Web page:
And this comes as no surprise.

In 1997 the Howard Government cut funding to TAFEs, reducing Commonwealth investment in vocational education by 13 per cent in the three years to 2000. Furthermore, Commonwealth investment only increased by 1 per cent between 2000 and 2004.

According to data from the National Centre for Vocational Education Research, real expenditure per hour of TAFE curriculum has fallen by nearly 24 per cent since 1997.

In this context, the expenditure on apprentices in the budget only begins to undo some of the damage done to vocational education and training by this Government. This Bill is welcome, but it is clearly belated.

Labor’s Trade Completion Bonus

In May 2005, Labor called for the budget to include a Trade Completion Bonus for apprentices to address the skills crisis, and while it has taken the Government two years to accept Labor’s positive policy proposal, it is better late than never.

Labor’s plan involved two payments of $1000 to be made to apprentices in traditional trades on the National Skill Shortage list. The payments were to be exempt from taxation or classification as income for social security purposes.

While the Government’s Apprenticeship Wage Top-Up is to be paid in the first and second years of an apprenticeship, Labor’s trade completion bonus would make one payment of $1000 half way through an apprentice’s training, and a further $1000 payment at the completion of their apprenticeship.

The Government has, disappointingly, not taken up this key element of Labor’s proposal or recognised the need to target this extra payment towards the completion of an apprenticeship rather than simply the first two years of training.

Labor’s trade completion bonus was targeted to increase the rate of completions of traditional trade apprenticeships by providing payments to reward those who continued with their training beyond the first year, and again to those who completed their apprenticeship.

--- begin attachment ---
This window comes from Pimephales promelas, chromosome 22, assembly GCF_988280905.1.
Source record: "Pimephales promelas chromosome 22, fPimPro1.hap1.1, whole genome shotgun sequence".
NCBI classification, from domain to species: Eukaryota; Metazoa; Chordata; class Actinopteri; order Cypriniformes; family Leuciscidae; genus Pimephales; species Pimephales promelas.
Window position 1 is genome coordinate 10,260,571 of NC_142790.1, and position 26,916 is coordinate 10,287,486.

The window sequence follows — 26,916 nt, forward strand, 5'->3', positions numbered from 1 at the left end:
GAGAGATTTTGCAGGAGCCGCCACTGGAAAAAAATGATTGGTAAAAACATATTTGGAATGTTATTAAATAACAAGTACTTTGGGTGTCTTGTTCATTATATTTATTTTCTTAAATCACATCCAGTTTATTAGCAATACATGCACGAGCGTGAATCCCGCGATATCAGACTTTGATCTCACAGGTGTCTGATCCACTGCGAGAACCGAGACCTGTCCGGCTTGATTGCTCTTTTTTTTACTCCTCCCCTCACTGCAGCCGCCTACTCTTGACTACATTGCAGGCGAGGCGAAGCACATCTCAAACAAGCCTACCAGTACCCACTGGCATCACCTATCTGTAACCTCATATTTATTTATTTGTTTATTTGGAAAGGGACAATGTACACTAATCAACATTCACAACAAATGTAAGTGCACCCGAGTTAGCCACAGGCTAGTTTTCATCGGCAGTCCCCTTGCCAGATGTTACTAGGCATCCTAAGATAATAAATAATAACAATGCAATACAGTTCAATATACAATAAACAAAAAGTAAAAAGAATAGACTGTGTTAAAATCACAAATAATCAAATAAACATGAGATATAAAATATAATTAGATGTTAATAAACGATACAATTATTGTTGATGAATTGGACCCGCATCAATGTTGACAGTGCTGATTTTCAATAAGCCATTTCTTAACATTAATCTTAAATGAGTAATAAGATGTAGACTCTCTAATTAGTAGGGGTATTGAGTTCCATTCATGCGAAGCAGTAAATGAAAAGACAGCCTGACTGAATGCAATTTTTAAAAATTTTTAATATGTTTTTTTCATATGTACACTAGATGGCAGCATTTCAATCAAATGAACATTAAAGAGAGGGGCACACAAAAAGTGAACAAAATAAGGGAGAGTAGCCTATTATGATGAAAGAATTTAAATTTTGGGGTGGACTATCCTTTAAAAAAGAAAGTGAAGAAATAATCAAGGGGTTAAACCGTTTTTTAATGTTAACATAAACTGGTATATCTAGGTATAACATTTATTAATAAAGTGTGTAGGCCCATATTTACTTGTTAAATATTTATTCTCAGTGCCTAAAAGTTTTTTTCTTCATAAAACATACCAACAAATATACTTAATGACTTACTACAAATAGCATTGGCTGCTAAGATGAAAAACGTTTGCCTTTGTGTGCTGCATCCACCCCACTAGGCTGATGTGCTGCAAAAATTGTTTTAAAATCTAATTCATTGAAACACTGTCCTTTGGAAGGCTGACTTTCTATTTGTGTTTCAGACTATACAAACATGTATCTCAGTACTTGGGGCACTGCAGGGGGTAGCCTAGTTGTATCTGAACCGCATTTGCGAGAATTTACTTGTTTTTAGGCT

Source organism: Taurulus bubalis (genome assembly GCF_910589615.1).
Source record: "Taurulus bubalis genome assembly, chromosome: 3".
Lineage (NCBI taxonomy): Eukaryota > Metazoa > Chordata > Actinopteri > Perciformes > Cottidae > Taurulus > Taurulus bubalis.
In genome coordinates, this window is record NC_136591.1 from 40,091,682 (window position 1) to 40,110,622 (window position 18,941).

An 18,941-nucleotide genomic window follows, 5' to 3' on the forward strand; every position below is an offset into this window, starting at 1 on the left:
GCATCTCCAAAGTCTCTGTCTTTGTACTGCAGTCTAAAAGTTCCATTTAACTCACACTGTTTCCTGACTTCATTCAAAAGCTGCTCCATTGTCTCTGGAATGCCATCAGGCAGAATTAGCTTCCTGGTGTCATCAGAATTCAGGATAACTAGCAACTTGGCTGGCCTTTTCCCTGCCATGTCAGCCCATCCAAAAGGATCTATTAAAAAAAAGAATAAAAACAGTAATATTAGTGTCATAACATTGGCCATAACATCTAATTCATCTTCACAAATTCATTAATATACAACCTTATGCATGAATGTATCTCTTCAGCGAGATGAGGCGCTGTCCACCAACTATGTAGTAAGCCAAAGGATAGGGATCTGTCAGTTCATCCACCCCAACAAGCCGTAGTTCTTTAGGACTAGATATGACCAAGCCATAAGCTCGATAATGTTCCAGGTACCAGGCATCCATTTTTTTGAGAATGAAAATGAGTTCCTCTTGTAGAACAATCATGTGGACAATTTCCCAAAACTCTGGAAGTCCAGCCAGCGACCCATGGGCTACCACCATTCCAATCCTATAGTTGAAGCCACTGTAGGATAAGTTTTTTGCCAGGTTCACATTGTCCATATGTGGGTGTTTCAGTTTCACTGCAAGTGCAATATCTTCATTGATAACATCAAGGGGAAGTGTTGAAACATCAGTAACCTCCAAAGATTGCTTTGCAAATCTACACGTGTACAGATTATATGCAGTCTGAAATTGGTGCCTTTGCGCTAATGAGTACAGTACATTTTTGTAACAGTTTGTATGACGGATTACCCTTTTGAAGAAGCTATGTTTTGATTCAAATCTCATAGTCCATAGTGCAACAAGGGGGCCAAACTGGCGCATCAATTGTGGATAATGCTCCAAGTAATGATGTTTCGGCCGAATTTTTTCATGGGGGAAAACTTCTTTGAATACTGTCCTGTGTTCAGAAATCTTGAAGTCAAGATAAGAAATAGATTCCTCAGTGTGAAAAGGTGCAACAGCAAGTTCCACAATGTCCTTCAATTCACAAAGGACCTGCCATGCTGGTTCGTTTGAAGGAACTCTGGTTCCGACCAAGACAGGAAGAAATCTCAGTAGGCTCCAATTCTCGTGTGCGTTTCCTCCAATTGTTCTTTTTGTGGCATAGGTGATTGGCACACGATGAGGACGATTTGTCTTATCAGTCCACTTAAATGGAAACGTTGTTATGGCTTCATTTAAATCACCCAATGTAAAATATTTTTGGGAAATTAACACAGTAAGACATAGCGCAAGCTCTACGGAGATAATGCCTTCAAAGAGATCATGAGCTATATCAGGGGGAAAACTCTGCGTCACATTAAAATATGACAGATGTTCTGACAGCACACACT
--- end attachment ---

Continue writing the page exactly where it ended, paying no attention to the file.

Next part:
Income Support

This Bill allows for the Apprenticeship Wage Top-Up payments to be tax-free and not count as income for determining eligibility for income support such as Youth Allowance or Austudy.

Labor strongly supports this measure, as it means that not only will the apprentice receive the full $2000, but that the top-up will not prevent eligible apprentices from receiving additional, ongoing income support or push them into a higher tax bracket.

This tax free element of the Apprenticeship Wage Top-Up is welcome, however, it draws attention to the Government’s poor record on providing income support to Australian apprentices.

Despite making income support through Youth Allowance and Austudy available to apprentices for 2005, the harsh participation requirements for these payments have meant that only a small number of apprentices are benefiting from this support.

Of the 60,000 apprentices the Department of Education, Science and Training estimated would receive Youth Allowance in 2005-06, only one quarter of this number, or 15,000 apprentices, actually received income support.

The Department’s explanation for the low take up rate was that apprenticeship and parental incomes were higher than anticipated, yet the Government acknowledges through this Apprenticeship Wage Top-Up measure that these wages need supplementing.

Along with the failure to provide adequate financial support for apprentices and to address the shocking completion rates, particularly in the traditional trades, the Government has presided over 11 long years of neglect and underinvestment in the vocational education and training sector.

Skills Shortages and the ATCs

Over the past decade the Government has slashed investment in vocational education and training and we are now paying a high price in the form of acute skills shortages across the country.

The Government’s own estimates show Australia facing a shortage of more than 200,000 skilled workers over the next five years.

The Government’s cynical political response to this national skills crisis, has been to spend half a billion dollars on a standalone network of Australian Technical Colleges that at best, will only produce 10,000 graduates by 2010.